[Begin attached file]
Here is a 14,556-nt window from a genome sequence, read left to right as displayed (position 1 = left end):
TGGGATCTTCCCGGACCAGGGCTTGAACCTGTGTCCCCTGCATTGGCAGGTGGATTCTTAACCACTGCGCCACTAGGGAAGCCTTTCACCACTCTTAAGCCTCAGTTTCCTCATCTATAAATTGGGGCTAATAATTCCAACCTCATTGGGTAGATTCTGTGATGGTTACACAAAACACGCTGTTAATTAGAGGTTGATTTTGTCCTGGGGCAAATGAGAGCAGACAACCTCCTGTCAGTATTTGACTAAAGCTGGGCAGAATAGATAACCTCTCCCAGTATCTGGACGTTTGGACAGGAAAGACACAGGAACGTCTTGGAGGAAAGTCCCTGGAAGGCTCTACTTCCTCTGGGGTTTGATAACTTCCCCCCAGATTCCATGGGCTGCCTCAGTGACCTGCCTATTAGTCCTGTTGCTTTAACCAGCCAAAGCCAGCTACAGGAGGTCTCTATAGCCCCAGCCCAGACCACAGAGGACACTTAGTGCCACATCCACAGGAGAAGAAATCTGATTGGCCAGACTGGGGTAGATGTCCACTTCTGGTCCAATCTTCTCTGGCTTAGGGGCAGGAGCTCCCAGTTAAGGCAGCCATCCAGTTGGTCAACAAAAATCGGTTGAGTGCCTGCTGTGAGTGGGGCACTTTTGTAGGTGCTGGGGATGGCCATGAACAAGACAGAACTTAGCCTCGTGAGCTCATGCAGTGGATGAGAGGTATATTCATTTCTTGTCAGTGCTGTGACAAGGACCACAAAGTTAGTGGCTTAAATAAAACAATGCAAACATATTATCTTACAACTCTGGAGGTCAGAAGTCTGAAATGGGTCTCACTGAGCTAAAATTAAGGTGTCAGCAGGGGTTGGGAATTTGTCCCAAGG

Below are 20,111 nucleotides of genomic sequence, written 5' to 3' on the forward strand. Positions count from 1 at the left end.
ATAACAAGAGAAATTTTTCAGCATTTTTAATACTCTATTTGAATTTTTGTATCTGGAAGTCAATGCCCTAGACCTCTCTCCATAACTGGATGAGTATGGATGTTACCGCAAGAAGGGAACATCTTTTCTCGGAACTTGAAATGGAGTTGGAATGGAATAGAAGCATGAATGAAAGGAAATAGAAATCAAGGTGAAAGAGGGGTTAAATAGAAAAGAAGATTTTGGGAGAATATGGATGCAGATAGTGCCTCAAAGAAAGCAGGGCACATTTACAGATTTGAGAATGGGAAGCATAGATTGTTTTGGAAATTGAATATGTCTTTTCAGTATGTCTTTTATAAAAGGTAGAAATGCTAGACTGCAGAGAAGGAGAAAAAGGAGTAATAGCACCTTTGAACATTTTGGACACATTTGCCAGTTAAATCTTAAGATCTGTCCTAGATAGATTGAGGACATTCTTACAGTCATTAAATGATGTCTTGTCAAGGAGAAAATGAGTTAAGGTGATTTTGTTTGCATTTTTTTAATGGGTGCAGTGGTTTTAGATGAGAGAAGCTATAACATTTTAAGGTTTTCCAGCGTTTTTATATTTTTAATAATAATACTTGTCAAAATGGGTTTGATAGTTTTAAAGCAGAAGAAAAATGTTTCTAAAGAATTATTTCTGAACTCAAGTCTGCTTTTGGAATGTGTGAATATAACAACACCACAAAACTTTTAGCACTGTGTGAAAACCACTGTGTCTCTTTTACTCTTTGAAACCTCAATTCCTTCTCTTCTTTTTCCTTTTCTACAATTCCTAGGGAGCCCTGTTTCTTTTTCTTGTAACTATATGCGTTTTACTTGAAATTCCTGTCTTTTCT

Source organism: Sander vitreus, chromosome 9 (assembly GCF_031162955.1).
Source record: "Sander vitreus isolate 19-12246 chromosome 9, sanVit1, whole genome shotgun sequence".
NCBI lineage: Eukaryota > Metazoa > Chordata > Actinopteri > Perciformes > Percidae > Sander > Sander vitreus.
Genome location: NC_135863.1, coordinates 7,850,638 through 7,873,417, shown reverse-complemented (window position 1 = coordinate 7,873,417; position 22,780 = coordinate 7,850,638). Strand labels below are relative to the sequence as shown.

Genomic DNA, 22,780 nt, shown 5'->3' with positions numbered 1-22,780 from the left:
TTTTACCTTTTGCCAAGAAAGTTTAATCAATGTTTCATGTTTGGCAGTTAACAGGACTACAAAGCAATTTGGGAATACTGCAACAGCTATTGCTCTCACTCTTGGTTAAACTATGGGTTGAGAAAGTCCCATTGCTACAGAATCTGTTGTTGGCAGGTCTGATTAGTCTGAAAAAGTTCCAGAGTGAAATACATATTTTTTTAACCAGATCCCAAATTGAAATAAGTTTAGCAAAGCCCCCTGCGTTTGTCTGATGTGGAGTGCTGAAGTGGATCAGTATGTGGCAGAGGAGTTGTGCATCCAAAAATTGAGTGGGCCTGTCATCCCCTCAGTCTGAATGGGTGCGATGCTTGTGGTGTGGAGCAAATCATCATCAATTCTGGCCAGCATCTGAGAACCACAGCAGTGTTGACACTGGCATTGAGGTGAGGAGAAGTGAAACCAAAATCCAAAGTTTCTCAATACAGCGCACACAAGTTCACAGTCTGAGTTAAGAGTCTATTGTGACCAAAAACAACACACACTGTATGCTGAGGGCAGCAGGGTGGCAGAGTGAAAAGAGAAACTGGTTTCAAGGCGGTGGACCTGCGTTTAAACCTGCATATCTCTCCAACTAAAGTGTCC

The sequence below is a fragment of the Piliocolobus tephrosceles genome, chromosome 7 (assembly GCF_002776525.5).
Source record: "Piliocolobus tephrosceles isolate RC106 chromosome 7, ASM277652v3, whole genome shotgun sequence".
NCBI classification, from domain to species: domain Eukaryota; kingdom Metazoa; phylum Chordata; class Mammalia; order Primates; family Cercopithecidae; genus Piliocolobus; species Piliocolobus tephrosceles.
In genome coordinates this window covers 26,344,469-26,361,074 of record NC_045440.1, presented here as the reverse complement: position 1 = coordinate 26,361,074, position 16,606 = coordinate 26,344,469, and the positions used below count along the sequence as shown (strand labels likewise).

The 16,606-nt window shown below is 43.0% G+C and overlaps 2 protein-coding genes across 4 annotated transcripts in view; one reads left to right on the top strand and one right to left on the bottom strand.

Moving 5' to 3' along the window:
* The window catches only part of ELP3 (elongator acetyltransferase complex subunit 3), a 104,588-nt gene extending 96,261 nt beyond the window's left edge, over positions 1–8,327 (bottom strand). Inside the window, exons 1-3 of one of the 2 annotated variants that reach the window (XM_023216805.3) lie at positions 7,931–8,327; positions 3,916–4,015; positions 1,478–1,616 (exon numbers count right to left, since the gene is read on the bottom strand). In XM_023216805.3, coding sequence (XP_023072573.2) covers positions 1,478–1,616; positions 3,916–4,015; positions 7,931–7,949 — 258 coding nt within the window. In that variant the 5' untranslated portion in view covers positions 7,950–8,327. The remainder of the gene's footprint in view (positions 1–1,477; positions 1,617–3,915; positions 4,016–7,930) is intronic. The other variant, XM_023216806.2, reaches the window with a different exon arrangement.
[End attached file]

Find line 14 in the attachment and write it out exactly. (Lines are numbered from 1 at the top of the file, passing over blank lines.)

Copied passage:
In genome coordinates this window covers 26,344,469-26,361,074 of record NC_045440.1, presented here as the reverse complement: position 1 = coordinate 26,361,074, position 16,606 = coordinate 26,344,469, and the positions used below count along the sequence as shown (strand labels likewise).